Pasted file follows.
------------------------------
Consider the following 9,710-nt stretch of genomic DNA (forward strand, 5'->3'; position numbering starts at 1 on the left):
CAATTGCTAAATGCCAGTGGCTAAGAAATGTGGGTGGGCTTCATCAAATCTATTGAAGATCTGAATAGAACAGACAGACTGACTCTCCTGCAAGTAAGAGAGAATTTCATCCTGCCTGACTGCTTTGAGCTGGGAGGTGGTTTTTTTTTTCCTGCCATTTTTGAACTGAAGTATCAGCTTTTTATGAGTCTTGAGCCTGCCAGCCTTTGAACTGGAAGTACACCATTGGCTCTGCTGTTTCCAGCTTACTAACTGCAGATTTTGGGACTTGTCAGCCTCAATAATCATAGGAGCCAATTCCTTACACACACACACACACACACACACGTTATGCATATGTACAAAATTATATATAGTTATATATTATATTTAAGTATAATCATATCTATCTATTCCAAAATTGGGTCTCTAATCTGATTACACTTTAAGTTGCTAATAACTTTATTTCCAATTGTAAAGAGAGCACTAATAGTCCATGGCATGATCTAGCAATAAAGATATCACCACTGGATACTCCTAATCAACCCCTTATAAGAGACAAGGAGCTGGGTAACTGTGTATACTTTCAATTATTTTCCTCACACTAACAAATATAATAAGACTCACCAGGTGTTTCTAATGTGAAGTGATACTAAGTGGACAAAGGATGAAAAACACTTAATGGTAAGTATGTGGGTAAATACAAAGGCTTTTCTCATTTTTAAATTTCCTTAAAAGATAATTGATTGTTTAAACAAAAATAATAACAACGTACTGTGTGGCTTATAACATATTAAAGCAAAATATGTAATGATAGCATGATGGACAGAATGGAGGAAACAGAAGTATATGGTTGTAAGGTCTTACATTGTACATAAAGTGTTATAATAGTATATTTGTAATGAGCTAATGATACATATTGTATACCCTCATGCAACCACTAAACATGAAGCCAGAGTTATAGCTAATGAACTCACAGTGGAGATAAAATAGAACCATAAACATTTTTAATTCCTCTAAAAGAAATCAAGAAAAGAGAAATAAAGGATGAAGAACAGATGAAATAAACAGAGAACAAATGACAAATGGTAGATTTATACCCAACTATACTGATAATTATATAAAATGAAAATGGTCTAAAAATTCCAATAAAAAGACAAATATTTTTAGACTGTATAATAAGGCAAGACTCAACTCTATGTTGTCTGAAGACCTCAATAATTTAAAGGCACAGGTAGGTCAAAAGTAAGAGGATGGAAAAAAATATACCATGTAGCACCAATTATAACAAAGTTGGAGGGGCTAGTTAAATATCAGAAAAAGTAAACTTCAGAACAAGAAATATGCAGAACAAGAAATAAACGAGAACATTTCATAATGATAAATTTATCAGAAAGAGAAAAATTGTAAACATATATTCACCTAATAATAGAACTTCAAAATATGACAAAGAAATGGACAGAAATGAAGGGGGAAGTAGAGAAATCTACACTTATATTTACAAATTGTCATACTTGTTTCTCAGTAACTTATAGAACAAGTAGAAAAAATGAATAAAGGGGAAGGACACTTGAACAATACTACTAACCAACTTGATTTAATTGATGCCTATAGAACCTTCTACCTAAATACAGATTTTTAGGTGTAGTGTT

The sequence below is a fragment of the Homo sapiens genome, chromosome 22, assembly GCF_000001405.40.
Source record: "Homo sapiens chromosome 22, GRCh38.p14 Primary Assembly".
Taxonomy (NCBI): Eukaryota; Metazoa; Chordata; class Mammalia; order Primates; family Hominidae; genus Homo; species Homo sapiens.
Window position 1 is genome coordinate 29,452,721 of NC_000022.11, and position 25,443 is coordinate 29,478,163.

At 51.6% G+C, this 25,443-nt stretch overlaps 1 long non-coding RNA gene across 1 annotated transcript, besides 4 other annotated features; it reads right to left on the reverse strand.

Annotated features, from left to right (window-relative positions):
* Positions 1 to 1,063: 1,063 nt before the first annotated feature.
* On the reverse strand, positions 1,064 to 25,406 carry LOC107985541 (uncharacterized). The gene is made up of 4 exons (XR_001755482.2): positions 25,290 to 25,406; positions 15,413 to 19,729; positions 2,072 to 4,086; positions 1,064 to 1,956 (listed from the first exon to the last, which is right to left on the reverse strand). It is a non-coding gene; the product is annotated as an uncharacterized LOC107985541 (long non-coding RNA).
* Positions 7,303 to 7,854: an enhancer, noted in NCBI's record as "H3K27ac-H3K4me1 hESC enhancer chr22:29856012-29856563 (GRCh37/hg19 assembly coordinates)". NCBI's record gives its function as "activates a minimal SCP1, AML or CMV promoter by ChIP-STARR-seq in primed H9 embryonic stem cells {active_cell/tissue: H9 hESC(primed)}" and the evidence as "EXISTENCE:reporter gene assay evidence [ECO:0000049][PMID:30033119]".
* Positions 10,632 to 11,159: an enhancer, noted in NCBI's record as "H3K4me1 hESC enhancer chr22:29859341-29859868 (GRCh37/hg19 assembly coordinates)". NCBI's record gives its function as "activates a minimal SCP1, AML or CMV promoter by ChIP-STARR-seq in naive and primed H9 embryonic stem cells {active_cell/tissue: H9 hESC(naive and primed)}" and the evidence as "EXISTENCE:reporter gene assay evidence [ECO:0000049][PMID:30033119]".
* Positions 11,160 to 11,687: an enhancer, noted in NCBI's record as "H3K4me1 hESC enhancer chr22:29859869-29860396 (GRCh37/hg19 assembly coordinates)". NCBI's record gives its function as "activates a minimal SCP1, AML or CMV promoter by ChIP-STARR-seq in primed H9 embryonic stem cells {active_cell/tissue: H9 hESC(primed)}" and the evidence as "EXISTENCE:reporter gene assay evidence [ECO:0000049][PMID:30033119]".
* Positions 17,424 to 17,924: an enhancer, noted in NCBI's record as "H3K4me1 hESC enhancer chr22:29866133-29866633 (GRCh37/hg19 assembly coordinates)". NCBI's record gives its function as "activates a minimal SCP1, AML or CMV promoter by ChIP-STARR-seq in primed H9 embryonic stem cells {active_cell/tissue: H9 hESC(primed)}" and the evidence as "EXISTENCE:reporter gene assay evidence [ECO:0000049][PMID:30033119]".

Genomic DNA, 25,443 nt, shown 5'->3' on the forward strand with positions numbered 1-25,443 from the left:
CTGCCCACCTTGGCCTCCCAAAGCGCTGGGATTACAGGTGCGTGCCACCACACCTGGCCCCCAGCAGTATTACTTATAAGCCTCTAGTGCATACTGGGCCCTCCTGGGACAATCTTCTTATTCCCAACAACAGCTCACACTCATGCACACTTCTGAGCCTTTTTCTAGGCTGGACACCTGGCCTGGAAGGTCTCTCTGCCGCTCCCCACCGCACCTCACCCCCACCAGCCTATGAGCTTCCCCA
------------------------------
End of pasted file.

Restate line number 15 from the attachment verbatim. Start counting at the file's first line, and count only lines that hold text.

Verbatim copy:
Genomic DNA, 25,443 nt, shown 5'->3' on the forward strand with positions numbered 1-25,443 from the left: